It’s here at last! EVERY DAY AFTER will officially release in paperback tomorrow. I can’t believe it has been an entire year since the hardcover debuted. It has been one heck of a journey. I’ve learned tons, met phenomenal people, and feel far more relaxed about my second book’s release (scheduled for sometime in 2015) than I did about EDA’s release. I’m grateful. That is all there is to say. So…for my official paperback release post, I’m going to give a wink to the relaxed me, let the serious go, and have a bit of fun.

I was born in 1980, and I admit to being partial to the 80’s. I love teased bangs, leg warmers, and acid-washed jeans. Oversized sweatshirts paired with tight leggings and chunky accessories. Films by John Hughes, music by New Kids on the Block, and books recommended by LeVar Burton on Reading Rainbow. Though I’d rather not dwell on it, the decade is now considered historical, so I suppose that makes an 80’s-themed post relevant to this blog. Oh, my.

So let’s dive right in and have a flashback to the 1980’s! Do you remember…

the original Nintendo?

the original Nintendo?

 

blowing into the cartridges to help them work properly?

blowing into the cartridges to get them to work properly?

 

Trapper Keepers? How about the Lisa Frank variety?

Trapper Keepers? How about the Lisa Frank variety?

 

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Care Bears? I loved Cheer Bear and Friend Bear. Who was your favorite?

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dot matrix printers and paper?

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The Charmings tv show? No one ever remembers this, but I loved it!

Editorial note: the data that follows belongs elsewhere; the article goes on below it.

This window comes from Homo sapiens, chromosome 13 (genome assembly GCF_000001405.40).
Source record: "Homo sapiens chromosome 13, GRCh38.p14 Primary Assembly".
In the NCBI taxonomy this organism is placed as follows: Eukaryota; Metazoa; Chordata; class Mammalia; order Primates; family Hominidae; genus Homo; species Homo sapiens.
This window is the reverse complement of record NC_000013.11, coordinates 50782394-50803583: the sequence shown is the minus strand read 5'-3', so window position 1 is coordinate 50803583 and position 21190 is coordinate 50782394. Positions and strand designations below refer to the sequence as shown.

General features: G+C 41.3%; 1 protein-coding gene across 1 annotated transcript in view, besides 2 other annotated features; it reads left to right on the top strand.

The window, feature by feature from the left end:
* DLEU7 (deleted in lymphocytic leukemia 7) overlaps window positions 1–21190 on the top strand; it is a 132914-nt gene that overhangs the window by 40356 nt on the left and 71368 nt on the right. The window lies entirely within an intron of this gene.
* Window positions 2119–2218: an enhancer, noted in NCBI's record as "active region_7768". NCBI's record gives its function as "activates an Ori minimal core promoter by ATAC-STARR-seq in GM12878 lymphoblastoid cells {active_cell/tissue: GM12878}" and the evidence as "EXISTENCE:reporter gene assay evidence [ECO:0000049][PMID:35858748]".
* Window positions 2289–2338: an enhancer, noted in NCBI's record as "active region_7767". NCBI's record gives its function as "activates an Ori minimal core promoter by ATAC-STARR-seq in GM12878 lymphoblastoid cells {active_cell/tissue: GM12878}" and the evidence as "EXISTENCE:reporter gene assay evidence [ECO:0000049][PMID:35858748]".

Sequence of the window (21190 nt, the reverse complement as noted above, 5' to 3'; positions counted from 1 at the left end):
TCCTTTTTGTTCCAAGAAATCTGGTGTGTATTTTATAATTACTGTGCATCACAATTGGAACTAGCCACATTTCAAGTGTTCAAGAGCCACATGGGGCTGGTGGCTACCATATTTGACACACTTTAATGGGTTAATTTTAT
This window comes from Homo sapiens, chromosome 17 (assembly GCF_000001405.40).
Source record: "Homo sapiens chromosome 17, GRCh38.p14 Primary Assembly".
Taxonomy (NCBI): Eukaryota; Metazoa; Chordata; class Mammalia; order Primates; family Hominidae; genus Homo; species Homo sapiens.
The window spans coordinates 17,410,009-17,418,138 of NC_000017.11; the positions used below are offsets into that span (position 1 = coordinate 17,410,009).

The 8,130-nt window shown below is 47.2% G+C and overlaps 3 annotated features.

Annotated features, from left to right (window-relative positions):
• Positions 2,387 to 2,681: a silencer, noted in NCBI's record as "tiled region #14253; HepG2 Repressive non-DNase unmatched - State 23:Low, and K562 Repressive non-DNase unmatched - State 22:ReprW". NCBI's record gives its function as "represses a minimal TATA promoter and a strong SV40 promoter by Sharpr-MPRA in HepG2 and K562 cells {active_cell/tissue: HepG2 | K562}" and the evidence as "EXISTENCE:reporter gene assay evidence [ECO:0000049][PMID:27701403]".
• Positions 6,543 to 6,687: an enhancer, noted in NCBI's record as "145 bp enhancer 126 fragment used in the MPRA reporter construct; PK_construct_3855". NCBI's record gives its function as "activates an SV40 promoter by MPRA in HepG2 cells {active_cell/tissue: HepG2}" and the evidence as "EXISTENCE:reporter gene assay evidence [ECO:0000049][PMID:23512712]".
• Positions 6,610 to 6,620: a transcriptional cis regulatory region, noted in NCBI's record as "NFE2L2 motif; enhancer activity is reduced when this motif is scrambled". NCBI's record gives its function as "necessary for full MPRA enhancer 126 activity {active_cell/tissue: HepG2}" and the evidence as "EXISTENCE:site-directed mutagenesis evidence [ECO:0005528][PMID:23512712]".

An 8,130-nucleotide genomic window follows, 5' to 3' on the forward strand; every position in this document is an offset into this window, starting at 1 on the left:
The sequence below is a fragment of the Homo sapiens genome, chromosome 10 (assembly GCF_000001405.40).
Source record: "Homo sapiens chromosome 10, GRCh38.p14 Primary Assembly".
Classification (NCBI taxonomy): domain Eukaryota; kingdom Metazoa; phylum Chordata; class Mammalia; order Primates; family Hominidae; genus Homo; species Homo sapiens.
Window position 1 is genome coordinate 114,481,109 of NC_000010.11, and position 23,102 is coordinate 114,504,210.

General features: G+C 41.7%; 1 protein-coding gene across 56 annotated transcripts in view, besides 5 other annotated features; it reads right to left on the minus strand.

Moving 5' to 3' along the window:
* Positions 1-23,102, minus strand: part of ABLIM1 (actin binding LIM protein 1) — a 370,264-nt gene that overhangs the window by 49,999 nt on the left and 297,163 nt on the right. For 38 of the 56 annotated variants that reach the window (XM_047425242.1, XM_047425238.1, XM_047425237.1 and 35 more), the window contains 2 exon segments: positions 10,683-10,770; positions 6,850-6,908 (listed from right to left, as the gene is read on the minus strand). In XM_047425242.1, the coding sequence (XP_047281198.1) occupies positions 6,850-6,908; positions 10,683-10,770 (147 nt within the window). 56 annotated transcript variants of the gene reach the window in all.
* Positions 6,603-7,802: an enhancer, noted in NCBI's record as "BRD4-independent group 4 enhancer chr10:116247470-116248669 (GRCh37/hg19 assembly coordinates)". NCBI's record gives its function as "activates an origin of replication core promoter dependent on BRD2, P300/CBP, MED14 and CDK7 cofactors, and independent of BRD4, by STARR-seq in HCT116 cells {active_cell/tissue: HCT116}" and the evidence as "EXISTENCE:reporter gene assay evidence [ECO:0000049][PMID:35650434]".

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Alphie educational robot? I still remember changing his front cards and the sounds he made when he was “processing” my responses.

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Pound Puppies?

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any of these cassette tapes?

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the Get-Along Gang? I kept three Get-Along Gang books that are currently sitting on my sons’ bookshelf. I kid you not.

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Teddy Ruxpin? I even had a Teddy Ruxpin VHS tape that came with a chocolate chip cookie recipe. Hey, what’s not to love about that?

Atari? I remember playing Pac-Man and Pole Position. What about you?


Thundercats? Epic.

Thundercats? Epic.

 

He-Man Master of the Universe and She-Ra Princess of Power? Also epic.

He-Man Master of the Universe and She-Ra Princess of Power? Also epic.

 

I have oodles of memories I’d love to post, but I’ll stop here. I was young during the 80’s, and if you were born before 1980, I’m sure you remember completely different things. What are they? I want to know! Let’s reminisce together. 

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Laura Golden is the author of EVERY DAY AFTER, a middle grade novel about a young girl learning to let go and find her own way amidst the trials of the Great Depression and STANDING TALL ON MULBERRY HILL, another middle grade about Klan uprisings and true friendship beyond color lines in 1949 Birmingham, AL. Find out more about Laura and her books by visiting her website or chatting with her on Twitter.

 

 

 

 

GILT in Paperback!

It’s an exciting day indeed! We are celebrating yesterday’s paperback release of Katherine Longshore’s GILT!  We members of Corsets, Cutlasses, & Candlesticks have taken the opportunity to ask some burning questions. Before we get into the Q&A, here’s a bit about GILT:

 

Gilt_Feb

In the court of King Henry VIII, nothing is free–
and love comes at the highest price of all.

When Kitty Tylney’s best friend, Catherine Howard, worms her way into King Henry VIII’s heart and brings Kitty to court, she’s thrust into a world filled with fabulous gowns, sparkling jewels, and elegant parties. No longer stuck in Cat’s shadow, Kitty’s now caught between two men–the object of her affection and the object of her desire. But court is also full of secrets, lies, and sordid affairs, and as Kitty witnesses Cat’s meteoric rise and fall as queen, she must figure out how to keep being a good friend when the price of telling the truth could literally be her head.